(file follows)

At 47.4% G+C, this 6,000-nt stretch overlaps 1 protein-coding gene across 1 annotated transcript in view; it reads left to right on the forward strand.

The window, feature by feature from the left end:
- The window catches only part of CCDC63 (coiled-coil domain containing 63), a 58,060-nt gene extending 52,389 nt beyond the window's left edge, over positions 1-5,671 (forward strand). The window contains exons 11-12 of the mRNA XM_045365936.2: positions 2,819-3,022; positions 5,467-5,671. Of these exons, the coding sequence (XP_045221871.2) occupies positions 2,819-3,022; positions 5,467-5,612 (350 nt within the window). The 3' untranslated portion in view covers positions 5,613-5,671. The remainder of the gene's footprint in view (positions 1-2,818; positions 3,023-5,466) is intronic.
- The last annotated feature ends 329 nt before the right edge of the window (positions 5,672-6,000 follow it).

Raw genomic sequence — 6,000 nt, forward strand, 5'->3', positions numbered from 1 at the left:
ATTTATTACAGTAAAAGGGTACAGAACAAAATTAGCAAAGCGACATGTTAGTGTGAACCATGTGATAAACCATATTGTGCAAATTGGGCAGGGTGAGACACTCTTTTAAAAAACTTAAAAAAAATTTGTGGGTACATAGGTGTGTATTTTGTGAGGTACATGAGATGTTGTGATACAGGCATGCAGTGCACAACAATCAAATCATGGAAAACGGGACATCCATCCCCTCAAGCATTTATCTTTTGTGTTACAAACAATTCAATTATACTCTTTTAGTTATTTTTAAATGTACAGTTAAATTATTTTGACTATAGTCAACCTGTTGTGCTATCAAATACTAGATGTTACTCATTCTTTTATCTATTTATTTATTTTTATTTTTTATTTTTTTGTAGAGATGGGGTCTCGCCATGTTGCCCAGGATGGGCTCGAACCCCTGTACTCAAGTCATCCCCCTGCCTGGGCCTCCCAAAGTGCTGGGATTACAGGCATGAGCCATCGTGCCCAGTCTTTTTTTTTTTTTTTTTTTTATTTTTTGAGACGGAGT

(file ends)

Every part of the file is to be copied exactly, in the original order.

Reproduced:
At 47.4% G+C, this 6,000-nt stretch overlaps 1 protein-coding gene across 1 annotated transcript in view; it reads left to right on the forward strand.

The window, feature by feature from the left end:
- The window catches only part of CCDC63 (coiled-coil domain containing 63), a 58,060-nt gene extending 52,389 nt beyond the window's left edge, over positions 1-5,671 (forward strand). The window contains exons 11-12 of the mRNA XM_045365936.2: positions 2,819-3,022; positions 5,467-5,671. Of these exons, the coding sequence (XP_045221871.2) occupies positions 2,819-3,022; positions 5,467-5,612 (350 nt within the window). The 3' untranslated portion in view covers positions 5,613-5,671. The remainder of the gene's footprint in view (positions 1-2,818; positions 3,023-5,466) is intronic.
- The last annotated feature ends 329 nt before the right edge of the window (positions 5,672-6,000 follow it).

Raw genomic sequence — 6,000 nt, forward strand, 5'->3', positions numbered from 1 at the left:
ATTTATTACAGTAAAAGGGTACAGAACAAAATTAGCAAAGCGACATGTTAGTGTGAACCATGTGATAAACCATATTGTGCAAATTGGGCAGGGTGAGACACTCTTTTAAAAAACTTAAAAAAAATTTGTGGGTACATAGGTGTGTATTTTGTGAGGTACATGAGATGTTGTGATACAGGCATGCAGTGCACAACAATCAAATCATGGAAAACGGGACATCCATCCCCTCAAGCATTTATCTTTTGTGTTACAAACAATTCAATTATACTCTTTTAGTTATTTTTAAATGTACAGTTAAATTATTTTGACTATAGTCAACCTGTTGTGCTATCAAATACTAGATGTTACTCATTCTTTTATCTATTTATTTATTTTTATTTTTTATTTTTTTGTAGAGATGGGGTCTCGCCATGTTGCCCAGGATGGGCTCGAACCCCTGTACTCAAGTCATCCCCCTGCCTGGGCCTCCCAAAGTGCTGGGATTACAGGCATGAGCCATCGTGCCCAGTCTTTTTTTTTTTTTTTTTTTTATTTTTTGAGACGGAGT